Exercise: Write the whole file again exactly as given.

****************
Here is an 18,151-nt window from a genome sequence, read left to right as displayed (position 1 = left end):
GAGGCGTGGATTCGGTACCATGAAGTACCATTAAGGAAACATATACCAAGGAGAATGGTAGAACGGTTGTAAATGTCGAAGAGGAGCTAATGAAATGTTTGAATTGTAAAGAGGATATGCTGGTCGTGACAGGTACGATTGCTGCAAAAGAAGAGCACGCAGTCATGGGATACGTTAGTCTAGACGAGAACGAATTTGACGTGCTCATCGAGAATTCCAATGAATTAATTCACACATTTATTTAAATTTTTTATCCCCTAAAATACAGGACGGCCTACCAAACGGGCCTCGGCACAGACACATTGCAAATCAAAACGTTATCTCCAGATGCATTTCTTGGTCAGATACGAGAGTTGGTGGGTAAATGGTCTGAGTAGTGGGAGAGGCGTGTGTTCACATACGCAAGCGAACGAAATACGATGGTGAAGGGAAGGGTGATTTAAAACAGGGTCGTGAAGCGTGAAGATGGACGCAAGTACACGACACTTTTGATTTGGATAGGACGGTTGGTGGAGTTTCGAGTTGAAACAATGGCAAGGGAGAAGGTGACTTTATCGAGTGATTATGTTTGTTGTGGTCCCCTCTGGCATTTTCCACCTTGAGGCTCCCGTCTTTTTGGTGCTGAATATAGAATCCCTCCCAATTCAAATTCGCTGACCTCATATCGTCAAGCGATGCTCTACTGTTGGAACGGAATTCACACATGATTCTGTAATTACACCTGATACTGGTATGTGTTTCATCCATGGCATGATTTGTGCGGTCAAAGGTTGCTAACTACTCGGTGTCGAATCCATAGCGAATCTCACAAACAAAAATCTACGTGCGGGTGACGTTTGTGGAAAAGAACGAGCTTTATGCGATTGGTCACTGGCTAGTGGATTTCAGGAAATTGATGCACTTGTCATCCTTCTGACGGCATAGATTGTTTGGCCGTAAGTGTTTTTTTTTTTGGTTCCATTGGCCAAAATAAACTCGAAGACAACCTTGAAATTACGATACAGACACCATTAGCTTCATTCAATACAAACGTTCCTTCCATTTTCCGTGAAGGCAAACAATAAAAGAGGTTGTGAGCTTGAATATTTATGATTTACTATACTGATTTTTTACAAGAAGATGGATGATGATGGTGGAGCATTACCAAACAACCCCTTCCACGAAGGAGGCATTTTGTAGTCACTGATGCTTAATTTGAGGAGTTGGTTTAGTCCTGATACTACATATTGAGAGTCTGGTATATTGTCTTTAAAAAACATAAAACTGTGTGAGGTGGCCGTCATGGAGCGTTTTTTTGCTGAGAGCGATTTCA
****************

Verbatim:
Here is an 18,151-nt window from a genome sequence, read left to right as displayed (position 1 = left end):
GAGGCGTGGATTCGGTACCATGAAGTACCATTAAGGAAACATATACCAAGGAGAATGGTAGAACGGTTGTAAATGTCGAAGAGGAGCTAATGAAATGTTTGAATTGTAAAGAGGATATGCTGGTCGTGACAGGTACGATTGCTGCAAAAGAAGAGCACGCAGTCATGGGATACGTTAGTCTAGACGAGAACGAATTTGACGTGCTCATCGAGAATTCCAATGAATTAATTCACACATTTATTTAAATTTTTTATCCCCTAAAATACAGGACGGCCTACCAAACGGGCCTCGGCACAGACACATTGCAAATCAAAACGTTATCTCCAGATGCATTTCTTGGTCAGATACGAGAGTTGGTGGGTAAATGGTCTGAGTAGTGGGAGAGGCGTGTGTTCACATACGCAAGCGAACGAAATACGATGGTGAAGGGAAGGGTGATTTAAAACAGGGTCGTGAAGCGTGAAGATGGACGCAAGTACACGACACTTTTGATTTGGATAGGACGGTTGGTGGAGTTTCGAGTTGAAACAATGGCAAGGGAGAAGGTGACTTTATCGAGTGATTATGTTTGTTGTGGTCCCCTCTGGCATTTTCCACCTTGAGGCTCCCGTCTTTTTGGTGCTGAATATAGAATCCCTCCCAATTCAAATTCGCTGACCTCATATCGTCAAGCGATGCTCTACTGTTGGAACGGAATTCACACATGATTCTGTAATTACACCTGATACTGGTATGTGTTTCATCCATGGCATGATTTGTGCGGTCAAAGGTTGCTAACTACTCGGTGTCGAATCCATAGCGAATCTCACAAACAAAAATCTACGTGCGGGTGACGTTTGTGGAAAAGAACGAGCTTTATGCGATTGGTCACTGGCTAGTGGATTTCAGGAAATTGATGCACTTGTCATCCTTCTGACGGCATAGATTGTTTGGCCGTAAGTGTTTTTTTTTTTGGTTCCATTGGCCAAAATAAACTCGAAGACAACCTTGAAATTACGATACAGACACCATTAGCTTCATTCAATACAAACGTTCCTTCCATTTTCCGTGAAGGCAAACAATAAAAGAGGTTGTGAGCTTGAATATTTATGATTTACTATACTGATTTTTTACAAGAAGATGGATGATGATGGTGGAGCATTACCAAACAACCCCTTCCACGAAGGAGGCATTTTGTAGTCACTGATGCTTAATTTGAGGAGTTGGTTTAGTCCTGATACTACATATTGAGAGTCTGGTATATTGTCTTTAAAAAACATAAAACTGTGTGAGGTGGCCGTCATGGAGCGTTTTTTTGCTGAGAGCGATTTCA